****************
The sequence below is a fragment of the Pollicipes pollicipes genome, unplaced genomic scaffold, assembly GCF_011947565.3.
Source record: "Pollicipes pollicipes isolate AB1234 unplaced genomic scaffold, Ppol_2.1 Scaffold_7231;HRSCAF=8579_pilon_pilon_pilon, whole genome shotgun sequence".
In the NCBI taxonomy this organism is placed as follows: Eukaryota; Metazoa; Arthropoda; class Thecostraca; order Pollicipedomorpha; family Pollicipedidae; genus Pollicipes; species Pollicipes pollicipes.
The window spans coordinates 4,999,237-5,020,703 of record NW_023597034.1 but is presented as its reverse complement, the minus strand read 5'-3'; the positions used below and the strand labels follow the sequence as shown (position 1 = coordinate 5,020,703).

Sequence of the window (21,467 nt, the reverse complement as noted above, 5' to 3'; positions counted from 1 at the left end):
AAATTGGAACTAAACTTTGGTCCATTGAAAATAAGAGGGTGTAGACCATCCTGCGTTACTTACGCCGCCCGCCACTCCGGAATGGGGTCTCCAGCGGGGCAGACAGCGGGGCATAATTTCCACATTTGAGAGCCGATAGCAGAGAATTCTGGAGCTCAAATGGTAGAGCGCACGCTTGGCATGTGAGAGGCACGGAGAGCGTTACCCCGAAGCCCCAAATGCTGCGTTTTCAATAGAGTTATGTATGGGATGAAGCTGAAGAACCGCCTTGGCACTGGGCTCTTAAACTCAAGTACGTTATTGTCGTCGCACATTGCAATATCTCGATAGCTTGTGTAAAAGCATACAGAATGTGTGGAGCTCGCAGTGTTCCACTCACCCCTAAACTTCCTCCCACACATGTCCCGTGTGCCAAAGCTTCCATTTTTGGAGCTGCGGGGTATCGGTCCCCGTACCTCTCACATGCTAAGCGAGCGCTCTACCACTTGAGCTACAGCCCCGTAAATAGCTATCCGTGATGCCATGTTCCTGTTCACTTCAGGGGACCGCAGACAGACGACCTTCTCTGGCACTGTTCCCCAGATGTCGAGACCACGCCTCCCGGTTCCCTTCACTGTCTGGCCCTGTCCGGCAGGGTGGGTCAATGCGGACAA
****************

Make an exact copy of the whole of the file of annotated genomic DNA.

The sequence below is a fragment of the Pollicipes pollicipes genome, unplaced genomic scaffold, assembly GCF_011947565.3.
Source record: "Pollicipes pollicipes isolate AB1234 unplaced genomic scaffold, Ppol_2.1 Scaffold_7231;HRSCAF=8579_pilon_pilon_pilon, whole genome shotgun sequence".
In the NCBI taxonomy this organism is placed as follows: Eukaryota; Metazoa; Arthropoda; class Thecostraca; order Pollicipedomorpha; family Pollicipedidae; genus Pollicipes; species Pollicipes pollicipes.
The window spans coordinates 4,999,237-5,020,703 of record NW_023597034.1 but is presented as its reverse complement, the minus strand read 5'-3'; the positions used below and the strand labels follow the sequence as shown (position 1 = coordinate 5,020,703).

Sequence of the window (21,467 nt, the reverse complement as noted above, 5' to 3'; positions counted from 1 at the left end):
AAATTGGAACTAAACTTTGGTCCATTGAAAATAAGAGGGTGTAGACCATCCTGCGTTACTTACGCCGCCCGCCACTCCGGAATGGGGTCTCCAGCGGGGCAGACAGCGGGGCATAATTTCCACATTTGAGAGCCGATAGCAGAGAATTCTGGAGCTCAAATGGTAGAGCGCACGCTTGGCATGTGAGAGGCACGGAGAGCGTTACCCCGAAGCCCCAAATGCTGCGTTTTCAATAGAGTTATGTATGGGATGAAGCTGAAGAACCGCCTTGGCACTGGGCTCTTAAACTCAAGTACGTTATTGTCGTCGCACATTGCAATATCTCGATAGCTTGTGTAAAAGCATACAGAATGTGTGGAGCTCGCAGTGTTCCACTCACCCCTAAACTTCCTCCCACACATGTCCCGTGTGCCAAAGCTTCCATTTTTGGAGCTGCGGGGTATCGGTCCCCGTACCTCTCACATGCTAAGCGAGCGCTCTACCACTTGAGCTACAGCCCCGTAAATAGCTATCCGTGATGCCATGTTCCTGTTCACTTCAGGGGACCGCAGACAGACGACCTTCTCTGGCACTGTTCCCCAGATGTCGAGACCACGCCTCCCGGTTCCCTTCACTGTCTGGCCCTGTCCGGCAGGGTGGGTCAATGCGGACAA